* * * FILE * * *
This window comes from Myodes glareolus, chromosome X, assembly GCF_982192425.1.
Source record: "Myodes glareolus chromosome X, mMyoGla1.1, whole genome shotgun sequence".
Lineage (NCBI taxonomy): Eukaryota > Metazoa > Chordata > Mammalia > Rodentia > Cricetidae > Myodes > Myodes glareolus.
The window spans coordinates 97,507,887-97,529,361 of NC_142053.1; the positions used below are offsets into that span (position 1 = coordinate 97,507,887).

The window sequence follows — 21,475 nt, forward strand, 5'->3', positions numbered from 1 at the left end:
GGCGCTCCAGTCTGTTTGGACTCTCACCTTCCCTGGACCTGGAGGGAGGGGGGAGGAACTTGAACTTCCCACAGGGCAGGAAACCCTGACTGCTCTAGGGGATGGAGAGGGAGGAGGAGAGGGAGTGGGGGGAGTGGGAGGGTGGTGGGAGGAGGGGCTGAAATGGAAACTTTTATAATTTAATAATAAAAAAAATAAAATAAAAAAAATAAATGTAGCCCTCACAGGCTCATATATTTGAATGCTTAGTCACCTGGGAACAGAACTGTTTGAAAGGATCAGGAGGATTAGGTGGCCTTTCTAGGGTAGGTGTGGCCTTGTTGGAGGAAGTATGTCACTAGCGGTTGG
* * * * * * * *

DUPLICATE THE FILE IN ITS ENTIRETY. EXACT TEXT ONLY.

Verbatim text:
This window comes from Myodes glareolus, chromosome X, assembly GCF_982192425.1.
Source record: "Myodes glareolus chromosome X, mMyoGla1.1, whole genome shotgun sequence".
Lineage (NCBI taxonomy): Eukaryota > Metazoa > Chordata > Mammalia > Rodentia > Cricetidae > Myodes > Myodes glareolus.
The window spans coordinates 97,507,887-97,529,361 of NC_142053.1; the positions used below are offsets into that span (position 1 = coordinate 97,507,887).

The window sequence follows — 21,475 nt, forward strand, 5'->3', positions numbered from 1 at the left end:
GGCGCTCCAGTCTGTTTGGACTCTCACCTTCCCTGGACCTGGAGGGAGGGGGGAGGAACTTGAACTTCCCACAGGGCAGGAAACCCTGACTGCTCTAGGGGATGGAGAGGGAGGAGGAGAGGGAGTGGGGGGAGTGGGAGGGTGGTGGGAGGAGGGGCTGAAATGGAAACTTTTATAATTTAATAATAAAAAAAATAAAATAAAAAAAATAAATGTAGCCCTCACAGGCTCATATATTTGAATGCTTAGTCACCTGGGAACAGAACTGTTTGAAAGGATCAGGAGGATTAGGTGGCCTTTCTAGGGTAGGTGTGGCCTTGTTGGAGGAAGTATGTCACTAGCGGTTGG